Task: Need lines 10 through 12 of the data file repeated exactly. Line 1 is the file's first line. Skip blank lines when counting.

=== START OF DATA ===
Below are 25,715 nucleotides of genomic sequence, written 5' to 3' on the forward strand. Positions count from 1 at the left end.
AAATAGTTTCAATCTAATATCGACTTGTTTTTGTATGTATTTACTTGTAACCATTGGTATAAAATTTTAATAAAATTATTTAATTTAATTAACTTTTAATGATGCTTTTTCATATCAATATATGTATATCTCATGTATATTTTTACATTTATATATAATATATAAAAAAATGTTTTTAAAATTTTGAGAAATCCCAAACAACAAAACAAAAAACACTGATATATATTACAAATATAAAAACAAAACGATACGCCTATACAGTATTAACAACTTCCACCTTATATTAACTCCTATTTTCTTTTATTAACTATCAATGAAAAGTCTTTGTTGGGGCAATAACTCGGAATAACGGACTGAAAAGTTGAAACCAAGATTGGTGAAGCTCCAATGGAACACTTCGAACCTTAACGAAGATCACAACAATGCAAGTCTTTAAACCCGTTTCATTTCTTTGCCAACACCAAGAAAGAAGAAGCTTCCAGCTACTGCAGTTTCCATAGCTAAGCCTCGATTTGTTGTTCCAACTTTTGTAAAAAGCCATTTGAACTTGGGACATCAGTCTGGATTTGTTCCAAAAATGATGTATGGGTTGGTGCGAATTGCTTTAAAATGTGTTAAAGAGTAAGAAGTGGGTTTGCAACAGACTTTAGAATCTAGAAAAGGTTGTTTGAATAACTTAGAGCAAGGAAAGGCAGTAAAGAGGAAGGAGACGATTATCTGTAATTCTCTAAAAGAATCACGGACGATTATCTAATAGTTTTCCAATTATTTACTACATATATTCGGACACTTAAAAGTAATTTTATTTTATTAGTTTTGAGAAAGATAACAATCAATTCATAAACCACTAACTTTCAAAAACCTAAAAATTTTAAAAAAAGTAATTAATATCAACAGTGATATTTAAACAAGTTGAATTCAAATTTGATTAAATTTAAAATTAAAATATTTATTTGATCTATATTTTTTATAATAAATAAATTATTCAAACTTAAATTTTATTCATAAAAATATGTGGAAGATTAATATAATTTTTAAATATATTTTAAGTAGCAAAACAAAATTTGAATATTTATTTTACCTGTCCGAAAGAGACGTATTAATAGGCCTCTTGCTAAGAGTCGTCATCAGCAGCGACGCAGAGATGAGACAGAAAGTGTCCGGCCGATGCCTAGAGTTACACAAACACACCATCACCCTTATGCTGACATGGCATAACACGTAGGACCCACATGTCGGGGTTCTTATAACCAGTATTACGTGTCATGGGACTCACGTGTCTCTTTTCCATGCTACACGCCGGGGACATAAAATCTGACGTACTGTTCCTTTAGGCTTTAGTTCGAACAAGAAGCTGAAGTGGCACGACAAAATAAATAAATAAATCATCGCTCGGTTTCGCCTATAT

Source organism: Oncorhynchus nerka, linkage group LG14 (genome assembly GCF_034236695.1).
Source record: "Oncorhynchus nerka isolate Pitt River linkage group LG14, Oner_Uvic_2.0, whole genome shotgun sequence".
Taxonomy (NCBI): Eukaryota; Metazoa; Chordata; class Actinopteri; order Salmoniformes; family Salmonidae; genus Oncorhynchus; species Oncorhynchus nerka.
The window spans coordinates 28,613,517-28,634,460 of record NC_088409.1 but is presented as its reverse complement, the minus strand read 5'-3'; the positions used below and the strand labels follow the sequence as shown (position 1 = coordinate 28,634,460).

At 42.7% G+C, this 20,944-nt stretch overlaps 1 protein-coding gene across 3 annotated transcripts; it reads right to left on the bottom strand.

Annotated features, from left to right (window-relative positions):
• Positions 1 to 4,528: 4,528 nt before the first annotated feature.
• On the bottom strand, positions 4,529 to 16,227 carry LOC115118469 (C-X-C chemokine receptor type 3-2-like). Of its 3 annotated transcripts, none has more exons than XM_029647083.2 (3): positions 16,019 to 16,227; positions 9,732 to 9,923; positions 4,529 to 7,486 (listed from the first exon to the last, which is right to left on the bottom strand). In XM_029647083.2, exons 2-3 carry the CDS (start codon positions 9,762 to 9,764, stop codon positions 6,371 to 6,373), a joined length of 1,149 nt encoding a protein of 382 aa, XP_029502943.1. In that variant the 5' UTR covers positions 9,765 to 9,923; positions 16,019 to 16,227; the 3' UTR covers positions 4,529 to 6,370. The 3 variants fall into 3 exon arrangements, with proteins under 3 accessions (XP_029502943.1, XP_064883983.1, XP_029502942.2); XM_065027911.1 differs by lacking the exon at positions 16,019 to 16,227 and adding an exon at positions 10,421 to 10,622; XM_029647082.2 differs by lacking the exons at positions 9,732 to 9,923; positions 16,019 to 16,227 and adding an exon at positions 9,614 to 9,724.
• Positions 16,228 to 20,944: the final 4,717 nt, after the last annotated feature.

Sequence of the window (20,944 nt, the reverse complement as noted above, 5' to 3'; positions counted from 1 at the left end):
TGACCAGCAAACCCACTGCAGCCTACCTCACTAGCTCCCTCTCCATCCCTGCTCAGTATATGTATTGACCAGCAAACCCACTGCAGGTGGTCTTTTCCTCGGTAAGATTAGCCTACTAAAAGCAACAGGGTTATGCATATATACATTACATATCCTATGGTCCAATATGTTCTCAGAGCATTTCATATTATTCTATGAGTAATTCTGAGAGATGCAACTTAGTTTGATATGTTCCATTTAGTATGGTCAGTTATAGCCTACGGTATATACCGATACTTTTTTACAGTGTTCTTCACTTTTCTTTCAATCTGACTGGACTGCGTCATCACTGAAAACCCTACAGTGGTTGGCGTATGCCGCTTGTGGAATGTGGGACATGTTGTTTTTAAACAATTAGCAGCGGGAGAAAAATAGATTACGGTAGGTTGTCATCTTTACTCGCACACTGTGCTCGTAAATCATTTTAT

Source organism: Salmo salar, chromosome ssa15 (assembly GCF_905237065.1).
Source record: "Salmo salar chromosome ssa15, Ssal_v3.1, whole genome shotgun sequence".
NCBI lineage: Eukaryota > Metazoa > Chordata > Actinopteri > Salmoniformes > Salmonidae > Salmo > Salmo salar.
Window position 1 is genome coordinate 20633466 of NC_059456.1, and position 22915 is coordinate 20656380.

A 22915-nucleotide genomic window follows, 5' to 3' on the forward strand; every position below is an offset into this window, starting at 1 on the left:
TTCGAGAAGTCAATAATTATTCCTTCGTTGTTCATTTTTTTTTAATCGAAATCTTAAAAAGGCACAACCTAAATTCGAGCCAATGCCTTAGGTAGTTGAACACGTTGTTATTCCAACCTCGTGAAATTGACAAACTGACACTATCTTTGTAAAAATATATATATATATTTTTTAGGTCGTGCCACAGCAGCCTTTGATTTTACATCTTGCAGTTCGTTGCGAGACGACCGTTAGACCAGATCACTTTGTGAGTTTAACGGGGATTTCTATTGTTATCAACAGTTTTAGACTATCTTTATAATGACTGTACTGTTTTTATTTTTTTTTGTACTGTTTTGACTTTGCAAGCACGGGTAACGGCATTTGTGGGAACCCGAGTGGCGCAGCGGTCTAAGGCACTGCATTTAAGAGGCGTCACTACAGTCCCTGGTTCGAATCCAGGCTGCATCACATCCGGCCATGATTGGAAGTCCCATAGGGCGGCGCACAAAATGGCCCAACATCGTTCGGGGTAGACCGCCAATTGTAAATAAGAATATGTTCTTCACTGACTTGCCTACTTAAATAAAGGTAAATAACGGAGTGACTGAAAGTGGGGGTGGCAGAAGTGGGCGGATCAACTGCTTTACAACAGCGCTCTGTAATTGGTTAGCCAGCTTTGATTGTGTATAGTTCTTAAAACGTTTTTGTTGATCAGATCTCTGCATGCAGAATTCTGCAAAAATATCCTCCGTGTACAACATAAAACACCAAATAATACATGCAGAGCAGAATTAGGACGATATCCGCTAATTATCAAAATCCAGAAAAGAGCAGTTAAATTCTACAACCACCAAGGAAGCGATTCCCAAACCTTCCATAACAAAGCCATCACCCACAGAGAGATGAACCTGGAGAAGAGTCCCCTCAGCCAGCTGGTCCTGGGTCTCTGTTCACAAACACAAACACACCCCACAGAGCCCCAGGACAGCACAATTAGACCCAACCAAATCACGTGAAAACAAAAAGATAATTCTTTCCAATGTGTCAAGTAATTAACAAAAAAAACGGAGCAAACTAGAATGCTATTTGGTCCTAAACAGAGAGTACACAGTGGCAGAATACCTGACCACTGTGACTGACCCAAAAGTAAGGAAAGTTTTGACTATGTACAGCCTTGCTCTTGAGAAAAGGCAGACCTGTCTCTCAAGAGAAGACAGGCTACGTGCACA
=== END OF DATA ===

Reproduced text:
• On the bottom strand, positions 4,529 to 16,227 carry LOC115118469 (C-X-C chemokine receptor type 3-2-like). Of its 3 annotated transcripts, none has more exons than XM_029647083.2 (3): positions 16,019 to 16,227; positions 9,732 to 9,923; positions 4,529 to 7,486 (listed from the first exon to the last, which is right to left on the bottom strand). In XM_029647083.2, exons 2-3 carry the CDS (start codon positions 9,762 to 9,764, stop codon positions 6,371 to 6,373), a joined length of 1,149 nt encoding a protein of 382 aa, XP_029502943.1. In that variant the 5' UTR covers positions 9,765 to 9,923; positions 16,019 to 16,227; the 3' UTR covers positions 4,529 to 6,370. The 3 variants fall into 3 exon arrangements, with proteins under 3 accessions (XP_029502943.1, XP_064883983.1, XP_029502942.2); XM_065027911.1 differs by lacking the exon at positions 16,019 to 16,227 and adding an exon at positions 10,421 to 10,622; XM_029647082.2 differs by lacking the exons at positions 9,732 to 9,923; positions 16,019 to 16,227 and adding an exon at positions 9,614 to 9,724.
• Positions 16,228 to 20,944: the final 4,717 nt, after the last annotated feature.

Sequence of the window (20,944 nt, the reverse complement as noted above, 5' to 3'; positions counted from 1 at the left end):